Children with disabilities, chronic health conditions, or developmental delays are born into families of every cultural and ethnic background. We are not serving our children's best interests when our local parent groups, advocacy organizations or district wide school meeting audiences do not reflect the diversity of our communities. It is not uncommon for our own nuclear and extended families to include more diversity than is recognized by local parent groups.
Ethnic outreach and inclusive practices go beyond sending out information and meeting notices to newspapers and organizations that serve individual multicultural groups. Advocates representing 'minority' families may be more effective in building working relationships within communities than long-established monocultural organizations, due in part to the practical realities of recognizing historical obstacles that established groups ignore. Bi-racial parents and other families with mixed race children, and families with LGBT parents also have experienced prejudice, cultural incompetence, and subtle micro-aggressive interactions from medical and education professionals, from neighbors and extended family. Deaf parents of children with intellectual disabilities, chronic health conditions, or other special needs may never be considered as a cultural group to be invited to group meetings, advocacy events or celebrations.
Advocates in essentially monocultural organizations may already make regular efforts to include multiple representatives of diverse individuals; as well as including fathers, GLBT parents, grandparents and siblings in child-centered events. It is not uncommon for them to have invited male speakers; offer childcare and age appropriate entertainment; have targeted topics and presenters from multicultural organizations; or to plan social get togethers with panels and organizations that offer services to specific cultural communities. Parents with physical disabilities raising children with intellectual disabilities may be excluded due to inaccessible venues, lack of sign language interpreters, or invisibility to mainstream parents of children with disabilities.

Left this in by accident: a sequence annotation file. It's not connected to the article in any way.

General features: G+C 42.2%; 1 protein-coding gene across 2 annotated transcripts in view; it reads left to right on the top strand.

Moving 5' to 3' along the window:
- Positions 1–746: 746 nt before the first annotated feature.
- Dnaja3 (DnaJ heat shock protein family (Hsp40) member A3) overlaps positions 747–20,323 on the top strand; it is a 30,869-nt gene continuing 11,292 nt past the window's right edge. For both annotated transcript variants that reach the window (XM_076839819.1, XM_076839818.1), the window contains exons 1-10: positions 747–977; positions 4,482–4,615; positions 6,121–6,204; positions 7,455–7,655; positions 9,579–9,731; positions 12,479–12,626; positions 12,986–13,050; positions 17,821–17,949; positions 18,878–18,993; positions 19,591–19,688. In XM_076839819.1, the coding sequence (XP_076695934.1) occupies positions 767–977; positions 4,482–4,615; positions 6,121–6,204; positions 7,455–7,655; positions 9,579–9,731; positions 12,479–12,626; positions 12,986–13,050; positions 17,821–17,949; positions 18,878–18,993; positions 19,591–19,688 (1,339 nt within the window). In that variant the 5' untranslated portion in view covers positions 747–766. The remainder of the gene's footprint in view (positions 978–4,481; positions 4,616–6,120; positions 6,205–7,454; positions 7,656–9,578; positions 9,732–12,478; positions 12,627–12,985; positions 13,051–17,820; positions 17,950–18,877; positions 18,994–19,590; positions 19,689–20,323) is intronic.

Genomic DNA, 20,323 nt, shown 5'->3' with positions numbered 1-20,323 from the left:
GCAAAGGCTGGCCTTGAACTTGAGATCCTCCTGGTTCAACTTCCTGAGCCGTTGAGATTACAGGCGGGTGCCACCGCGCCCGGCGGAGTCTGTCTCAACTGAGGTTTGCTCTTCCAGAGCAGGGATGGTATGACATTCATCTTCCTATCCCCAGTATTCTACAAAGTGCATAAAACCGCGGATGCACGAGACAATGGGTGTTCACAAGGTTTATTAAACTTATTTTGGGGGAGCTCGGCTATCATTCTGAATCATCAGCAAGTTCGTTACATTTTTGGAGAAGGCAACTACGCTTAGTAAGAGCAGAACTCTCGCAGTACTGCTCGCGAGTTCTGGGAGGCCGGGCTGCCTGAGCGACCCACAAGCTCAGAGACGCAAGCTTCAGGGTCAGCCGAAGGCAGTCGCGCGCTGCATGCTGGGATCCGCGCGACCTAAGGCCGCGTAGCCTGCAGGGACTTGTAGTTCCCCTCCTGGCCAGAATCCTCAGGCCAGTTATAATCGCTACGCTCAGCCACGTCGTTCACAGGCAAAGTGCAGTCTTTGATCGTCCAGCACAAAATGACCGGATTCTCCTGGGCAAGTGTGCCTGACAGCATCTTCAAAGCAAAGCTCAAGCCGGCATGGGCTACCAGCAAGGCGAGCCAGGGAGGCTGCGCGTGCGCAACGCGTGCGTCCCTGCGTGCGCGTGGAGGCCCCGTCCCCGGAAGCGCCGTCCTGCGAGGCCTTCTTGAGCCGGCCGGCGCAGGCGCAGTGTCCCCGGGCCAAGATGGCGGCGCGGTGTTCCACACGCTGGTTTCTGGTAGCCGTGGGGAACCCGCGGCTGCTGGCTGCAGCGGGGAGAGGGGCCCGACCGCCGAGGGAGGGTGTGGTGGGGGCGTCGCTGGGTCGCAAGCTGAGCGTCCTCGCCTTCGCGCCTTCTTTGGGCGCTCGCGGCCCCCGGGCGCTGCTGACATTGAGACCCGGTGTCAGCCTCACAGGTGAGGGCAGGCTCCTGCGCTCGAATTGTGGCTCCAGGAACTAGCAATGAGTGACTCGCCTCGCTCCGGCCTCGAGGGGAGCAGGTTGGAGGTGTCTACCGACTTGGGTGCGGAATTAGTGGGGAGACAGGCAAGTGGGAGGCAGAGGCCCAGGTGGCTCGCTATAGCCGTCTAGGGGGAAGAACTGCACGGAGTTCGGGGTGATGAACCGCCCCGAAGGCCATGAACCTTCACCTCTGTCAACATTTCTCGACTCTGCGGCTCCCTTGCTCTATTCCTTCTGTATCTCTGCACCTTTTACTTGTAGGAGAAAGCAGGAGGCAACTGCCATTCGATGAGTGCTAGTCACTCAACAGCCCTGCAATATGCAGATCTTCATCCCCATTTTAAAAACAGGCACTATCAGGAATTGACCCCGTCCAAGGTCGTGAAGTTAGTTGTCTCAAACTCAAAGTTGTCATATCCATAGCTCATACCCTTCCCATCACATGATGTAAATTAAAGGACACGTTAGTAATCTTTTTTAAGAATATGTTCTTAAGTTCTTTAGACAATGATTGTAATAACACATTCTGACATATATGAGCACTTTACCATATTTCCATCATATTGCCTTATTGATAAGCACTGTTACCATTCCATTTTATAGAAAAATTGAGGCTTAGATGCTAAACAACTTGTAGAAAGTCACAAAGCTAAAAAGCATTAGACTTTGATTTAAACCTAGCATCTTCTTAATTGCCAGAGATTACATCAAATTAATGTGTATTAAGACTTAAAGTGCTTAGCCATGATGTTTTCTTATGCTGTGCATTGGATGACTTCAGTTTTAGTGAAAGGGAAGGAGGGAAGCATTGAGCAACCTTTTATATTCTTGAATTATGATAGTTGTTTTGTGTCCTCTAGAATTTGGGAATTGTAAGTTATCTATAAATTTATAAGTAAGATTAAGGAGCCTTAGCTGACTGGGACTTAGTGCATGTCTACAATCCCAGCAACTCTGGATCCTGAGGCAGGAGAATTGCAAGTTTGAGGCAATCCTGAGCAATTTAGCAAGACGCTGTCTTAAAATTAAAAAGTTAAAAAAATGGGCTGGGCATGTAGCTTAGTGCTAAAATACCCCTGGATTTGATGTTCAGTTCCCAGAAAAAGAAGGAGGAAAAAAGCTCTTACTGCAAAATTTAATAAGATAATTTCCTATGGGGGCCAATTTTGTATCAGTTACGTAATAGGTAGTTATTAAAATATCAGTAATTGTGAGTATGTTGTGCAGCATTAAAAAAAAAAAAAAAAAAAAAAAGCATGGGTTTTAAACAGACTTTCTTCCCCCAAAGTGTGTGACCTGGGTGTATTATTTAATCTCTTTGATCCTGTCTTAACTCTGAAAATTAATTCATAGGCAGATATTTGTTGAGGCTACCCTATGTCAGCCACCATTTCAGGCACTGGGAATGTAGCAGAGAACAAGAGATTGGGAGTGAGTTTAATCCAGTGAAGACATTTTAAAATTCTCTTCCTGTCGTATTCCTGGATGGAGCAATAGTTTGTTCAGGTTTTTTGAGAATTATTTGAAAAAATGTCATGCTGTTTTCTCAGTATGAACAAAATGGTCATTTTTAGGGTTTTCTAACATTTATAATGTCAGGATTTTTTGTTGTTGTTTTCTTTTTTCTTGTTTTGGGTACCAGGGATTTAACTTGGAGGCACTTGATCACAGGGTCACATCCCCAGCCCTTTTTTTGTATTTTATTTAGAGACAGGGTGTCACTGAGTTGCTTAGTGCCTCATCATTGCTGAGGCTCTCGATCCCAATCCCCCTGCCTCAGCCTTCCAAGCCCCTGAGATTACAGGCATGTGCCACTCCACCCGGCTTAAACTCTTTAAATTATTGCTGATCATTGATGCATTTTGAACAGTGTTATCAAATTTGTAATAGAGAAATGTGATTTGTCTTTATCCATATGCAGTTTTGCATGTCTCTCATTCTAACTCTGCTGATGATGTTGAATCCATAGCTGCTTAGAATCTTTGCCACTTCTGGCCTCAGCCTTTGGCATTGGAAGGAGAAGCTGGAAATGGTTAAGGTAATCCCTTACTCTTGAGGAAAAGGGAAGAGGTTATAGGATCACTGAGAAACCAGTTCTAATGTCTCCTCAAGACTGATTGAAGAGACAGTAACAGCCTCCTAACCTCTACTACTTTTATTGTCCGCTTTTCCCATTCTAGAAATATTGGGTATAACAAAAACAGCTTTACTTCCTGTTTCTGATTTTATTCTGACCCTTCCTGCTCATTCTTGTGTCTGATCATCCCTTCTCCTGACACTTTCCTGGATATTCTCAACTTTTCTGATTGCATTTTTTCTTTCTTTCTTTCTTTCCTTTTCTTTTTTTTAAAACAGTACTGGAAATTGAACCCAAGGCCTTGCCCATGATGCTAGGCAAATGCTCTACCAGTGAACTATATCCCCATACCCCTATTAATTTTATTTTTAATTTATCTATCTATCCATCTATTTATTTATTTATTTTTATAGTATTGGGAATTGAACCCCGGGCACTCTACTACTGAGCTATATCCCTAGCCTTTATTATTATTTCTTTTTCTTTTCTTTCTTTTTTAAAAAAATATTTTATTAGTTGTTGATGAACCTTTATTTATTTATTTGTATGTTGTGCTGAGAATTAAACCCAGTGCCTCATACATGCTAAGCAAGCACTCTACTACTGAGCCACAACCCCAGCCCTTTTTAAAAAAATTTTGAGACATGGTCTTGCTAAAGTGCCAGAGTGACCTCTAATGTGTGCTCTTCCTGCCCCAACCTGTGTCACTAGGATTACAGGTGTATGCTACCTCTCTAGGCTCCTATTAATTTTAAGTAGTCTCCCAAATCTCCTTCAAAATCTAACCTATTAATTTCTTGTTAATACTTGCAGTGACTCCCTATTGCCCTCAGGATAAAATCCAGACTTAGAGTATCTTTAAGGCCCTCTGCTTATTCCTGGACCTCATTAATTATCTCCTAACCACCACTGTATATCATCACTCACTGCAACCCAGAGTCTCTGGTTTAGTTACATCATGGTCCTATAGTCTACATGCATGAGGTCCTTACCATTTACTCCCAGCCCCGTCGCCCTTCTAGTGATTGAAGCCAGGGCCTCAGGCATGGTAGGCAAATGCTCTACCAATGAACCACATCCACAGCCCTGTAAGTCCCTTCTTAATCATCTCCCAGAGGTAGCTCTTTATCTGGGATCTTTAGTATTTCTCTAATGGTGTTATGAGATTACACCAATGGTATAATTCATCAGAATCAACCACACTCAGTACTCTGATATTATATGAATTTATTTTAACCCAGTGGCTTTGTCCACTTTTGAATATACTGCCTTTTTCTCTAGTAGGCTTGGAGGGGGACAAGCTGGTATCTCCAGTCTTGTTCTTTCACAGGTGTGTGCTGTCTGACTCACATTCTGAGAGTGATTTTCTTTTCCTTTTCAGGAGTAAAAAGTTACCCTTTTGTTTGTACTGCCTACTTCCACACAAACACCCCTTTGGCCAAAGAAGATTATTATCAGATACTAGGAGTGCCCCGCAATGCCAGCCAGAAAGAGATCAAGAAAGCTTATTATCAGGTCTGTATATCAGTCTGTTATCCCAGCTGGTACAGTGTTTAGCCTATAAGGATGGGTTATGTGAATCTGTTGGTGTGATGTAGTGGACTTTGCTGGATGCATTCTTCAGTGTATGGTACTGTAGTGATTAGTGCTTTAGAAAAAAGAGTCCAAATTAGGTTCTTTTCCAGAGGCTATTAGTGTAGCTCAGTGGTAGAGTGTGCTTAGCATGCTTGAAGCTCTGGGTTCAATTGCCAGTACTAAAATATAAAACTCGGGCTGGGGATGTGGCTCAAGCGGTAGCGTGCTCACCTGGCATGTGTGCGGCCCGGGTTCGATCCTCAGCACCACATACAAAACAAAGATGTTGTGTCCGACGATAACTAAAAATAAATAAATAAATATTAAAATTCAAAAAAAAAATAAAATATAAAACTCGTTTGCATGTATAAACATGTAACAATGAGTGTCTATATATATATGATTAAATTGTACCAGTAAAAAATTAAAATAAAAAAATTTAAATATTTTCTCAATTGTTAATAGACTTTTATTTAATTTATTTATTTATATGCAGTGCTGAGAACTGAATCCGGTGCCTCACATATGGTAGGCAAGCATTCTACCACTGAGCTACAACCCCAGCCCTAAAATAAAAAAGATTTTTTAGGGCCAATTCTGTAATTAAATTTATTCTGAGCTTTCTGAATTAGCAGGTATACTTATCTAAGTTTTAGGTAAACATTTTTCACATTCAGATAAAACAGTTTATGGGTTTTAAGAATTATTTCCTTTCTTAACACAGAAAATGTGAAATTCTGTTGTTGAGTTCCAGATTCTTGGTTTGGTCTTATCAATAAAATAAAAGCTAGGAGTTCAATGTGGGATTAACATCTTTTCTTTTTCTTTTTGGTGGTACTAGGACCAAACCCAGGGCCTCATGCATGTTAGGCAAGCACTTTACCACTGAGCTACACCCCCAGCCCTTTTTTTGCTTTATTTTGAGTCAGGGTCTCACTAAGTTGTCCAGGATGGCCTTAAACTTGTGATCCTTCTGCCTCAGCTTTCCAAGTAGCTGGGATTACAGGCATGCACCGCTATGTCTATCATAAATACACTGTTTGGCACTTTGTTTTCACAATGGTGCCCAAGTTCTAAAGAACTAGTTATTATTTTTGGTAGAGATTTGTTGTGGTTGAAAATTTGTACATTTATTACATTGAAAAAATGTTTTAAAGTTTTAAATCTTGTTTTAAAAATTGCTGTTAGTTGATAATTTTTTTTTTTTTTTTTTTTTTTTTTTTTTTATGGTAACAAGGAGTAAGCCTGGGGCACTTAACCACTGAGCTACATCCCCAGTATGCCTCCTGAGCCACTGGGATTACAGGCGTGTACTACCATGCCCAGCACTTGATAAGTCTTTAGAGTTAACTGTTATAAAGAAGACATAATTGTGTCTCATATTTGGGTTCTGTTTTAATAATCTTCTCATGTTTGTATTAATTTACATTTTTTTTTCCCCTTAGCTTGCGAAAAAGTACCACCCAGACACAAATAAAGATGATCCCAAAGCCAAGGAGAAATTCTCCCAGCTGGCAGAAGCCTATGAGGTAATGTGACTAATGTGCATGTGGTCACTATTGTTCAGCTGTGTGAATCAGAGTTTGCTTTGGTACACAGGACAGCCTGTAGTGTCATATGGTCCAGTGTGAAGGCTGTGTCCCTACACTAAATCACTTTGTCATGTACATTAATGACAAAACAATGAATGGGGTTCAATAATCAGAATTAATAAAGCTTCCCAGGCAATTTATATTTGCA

We need many voices raised in advocacy for our sons and daughters who have special needs, as well as their nuclear and extended families. Reaching out to families who have not participated in the regularly scheduled activities of our advocacy groups has the potential of moving opportunities forward for all our children. It is a betrayal to recruit diversity representatives only to secure funding for overall programs. Providing a point of access to information and support for all ethnic, cultural or otherwise diverse communities is a natural extension of our general advocacy for families and brings in wonderful resources for those who are already active.
Many organizations and advocacy groups serve the diversity of their communities well by providing ethnic outreach, information in several languages, translators, multilingual staff and volunteers. They have already found that the benefits far surpass the effort to introduce and welcome those who have not traditionally been included in community organizations.
Families from multicultural backgrounds often have the same questions and concerns as everyone else in an established advocacy group, with some additional concerns that may be specific to the culture or family. A frequent question from bilingual parents is whether children with developmental disabilities like Down syndrome can learn two or more languages; how best to teach them both languages; and how this might affect their general acquistion of language and ability to communicate. Looking into such questions is delightful and interesting.
Thank you for your interest in including families from multicultural backgrounds - the more inclusive we are in advocacy, the more inclusive our communities will be for all our sons and daughters.